At least every other day, a bus picks up a Franklin man who gave up his car to afford retirement, taking him to get a warm meal or groceries.

Almost daily, a group of young adults with special needs rides an Access Johnson County bus to get out, go shopping or head to work. Weekly, a woman who can no longer see well enough to drive gets picked up at her Franklin home to get to her job at Walmart, where she also does her weekly grocery shopping after her shift ends.

Access Johnson County is the county’s only public transportation system. An estimated 10,000 riders hop on the bus annually, heading to their jobs, court dates, doctor’s appointments or to run errands. Last year, the buses made 85,670 trips.

Riders can hop on a bus at a regularly scheduled stop or call in advance for pick-up. And they can travel past the length of the county, to shop at Edinburgh Premium Outlets or as far north as Stop 11 Road in Indianapolis.

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The nonprofit agency, an off-shoot of Gateway Services, which offers programming for residents with special needs, is the largest funded United Way agency in Johnson County. For 21 years, they have been transporting people across the county.

Their $1 million operating budget covers drivers, gas and maintenance on vehicles to get people in Johnson County who cannot drive or cannot afford a car where they need to go.

And residents who ride the buses multiple times a week say the service is critical to their daily life.

The public transportation service started in 1996, a few years after a United Way of Johnson County study showed that public transportation was a huge need in Johnson County, said Becky Allen, transportation director at Access Johnson County.

Gateway Services already had buses to pick up about 10 clients and take them home from programming. Mayors and leaders of towns, cities and the county saw the need for public transportation and helped the nonprofit find the funding they needed.

“We proved the need. It was easy,” Allen said. “It didn’t take any convincing, everyone knew it was a need.”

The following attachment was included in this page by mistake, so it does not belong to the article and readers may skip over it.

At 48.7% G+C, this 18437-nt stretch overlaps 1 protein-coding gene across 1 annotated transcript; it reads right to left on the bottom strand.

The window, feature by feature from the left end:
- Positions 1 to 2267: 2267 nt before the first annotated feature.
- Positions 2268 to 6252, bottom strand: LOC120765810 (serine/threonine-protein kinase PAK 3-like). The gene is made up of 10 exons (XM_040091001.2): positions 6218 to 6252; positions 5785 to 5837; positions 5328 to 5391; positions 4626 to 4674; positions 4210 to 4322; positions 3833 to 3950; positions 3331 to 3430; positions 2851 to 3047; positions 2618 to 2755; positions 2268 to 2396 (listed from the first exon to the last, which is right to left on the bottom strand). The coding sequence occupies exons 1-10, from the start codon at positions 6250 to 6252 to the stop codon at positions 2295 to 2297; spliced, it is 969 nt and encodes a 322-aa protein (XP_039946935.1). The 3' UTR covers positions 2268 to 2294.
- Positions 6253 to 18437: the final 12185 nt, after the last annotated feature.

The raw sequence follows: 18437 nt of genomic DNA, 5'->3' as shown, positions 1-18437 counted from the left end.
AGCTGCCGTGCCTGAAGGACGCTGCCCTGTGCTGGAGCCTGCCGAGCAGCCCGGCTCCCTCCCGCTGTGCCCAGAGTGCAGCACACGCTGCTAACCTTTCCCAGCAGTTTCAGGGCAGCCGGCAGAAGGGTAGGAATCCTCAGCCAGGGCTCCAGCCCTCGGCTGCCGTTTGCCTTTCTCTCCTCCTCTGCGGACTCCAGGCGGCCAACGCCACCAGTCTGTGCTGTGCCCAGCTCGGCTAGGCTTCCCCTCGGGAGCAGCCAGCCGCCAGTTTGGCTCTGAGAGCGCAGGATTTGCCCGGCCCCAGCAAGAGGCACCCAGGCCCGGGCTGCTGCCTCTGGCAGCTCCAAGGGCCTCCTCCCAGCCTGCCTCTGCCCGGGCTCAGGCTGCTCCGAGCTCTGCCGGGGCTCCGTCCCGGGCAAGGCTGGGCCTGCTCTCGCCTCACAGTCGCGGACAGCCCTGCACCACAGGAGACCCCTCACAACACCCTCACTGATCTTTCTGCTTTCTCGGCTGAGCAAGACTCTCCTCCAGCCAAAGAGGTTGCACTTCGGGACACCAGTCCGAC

Since then, they have grown to partner with and become a transportation model for other counties and are adding routes and buses to meet the increased need of transportation in the county.

In 1996, Access Johnson County made more than 13,000 trips. They now make more than 85,000 trips.

Thirty-three drivers drive 28 buses. Their budget has grown to more than $1 million and is funded with local, state and federal grants. They get money from the United Way, selling $25 monthly bus passes and daily $2 passes and the highly popular lemon shake-ups at the Johnson County Fair, which nets them thousands each year for their budget.

They partner with other nonprofits to make sure their clients are taken care of, including handling dispatching and sharing best practices with Johnson County Senior Services and veterans organizations who drive veterans to their doctor’s appointments. They also work with local school districts to get students to and from after-school programs or to get a child to an after-school sitter who is not on a school bus route.

And they help local residents by offering affordable transportation.

William Ogle, 74, of Franklin, gave up his car about a decade ago so he could retire without having to pay for gas, insurance and repairs.

Using public transportation made sense, he said.

Since he moved to Franklin from Arizona four years ago, he hops on an Access Johnson County bus nearly daily to go grocery shopping, make a doctor’s appointment or to dine on waffles at Waffle House.

“I can pay $25 a month for a pass. That is a good way to travel,” Ogle said.

Access buses run from 6:15 am. to 7:30 p.m. Monday through Friday. Riders can call to request pick-up from their home or ride on a regularly scheduled route.

Their hours were longer until they lost about $400,000 in federal money in 2014 after the requirements of a grant they were receiving were redefined. Officials decided the best way to make up for the loss of funding was to cut the hours they were available.

Thousands are still using the service.

A group of young adults with special needs in a Franklin Community Schools essential skills program uses the bus nearly everyday.

They hop on during a pick-up at Custer Baker Intermediate School and ride the Franklin route to get to where they need. Sometimes they go shopping or out to eat. At least one is dropped off to go to work.

Teaching the young adults to ride the bus on their own is a key part of their independence as they move into living in group homes and on their own, said Julie Gregory, a classroom assistant with the program.

By the numbers

Here is a closer look at Access Johnson County:

85,670: Estimated number of trips last year.

13,452: Number of trips the service’s first year

21: Number of years Access Johnson County has existed

$1 million: Annual operating budget

33: Number of drivers

28: Number of buses

$25: Cost of a monthly pass

At a glance

Access Johnson County is a United Way of Johnson County agency and is the United Way’s largest funded non-profit.

The United Way of Johnson County funds 18 local non-profit agencies and operates eight internal programs. United Way and agencies it helps support helped 37,000 Johnson County residents last year.

If you want to donate or begin a giving campaign at your employer or organization, contact the United Way of Johnson County.

Address: 594 Ironwood Drive, Franklin

Phone: (317)736-7840


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Magen Kritsch is an editorial assistant at the Daily Journal. She can be reached at or 317-736-2770.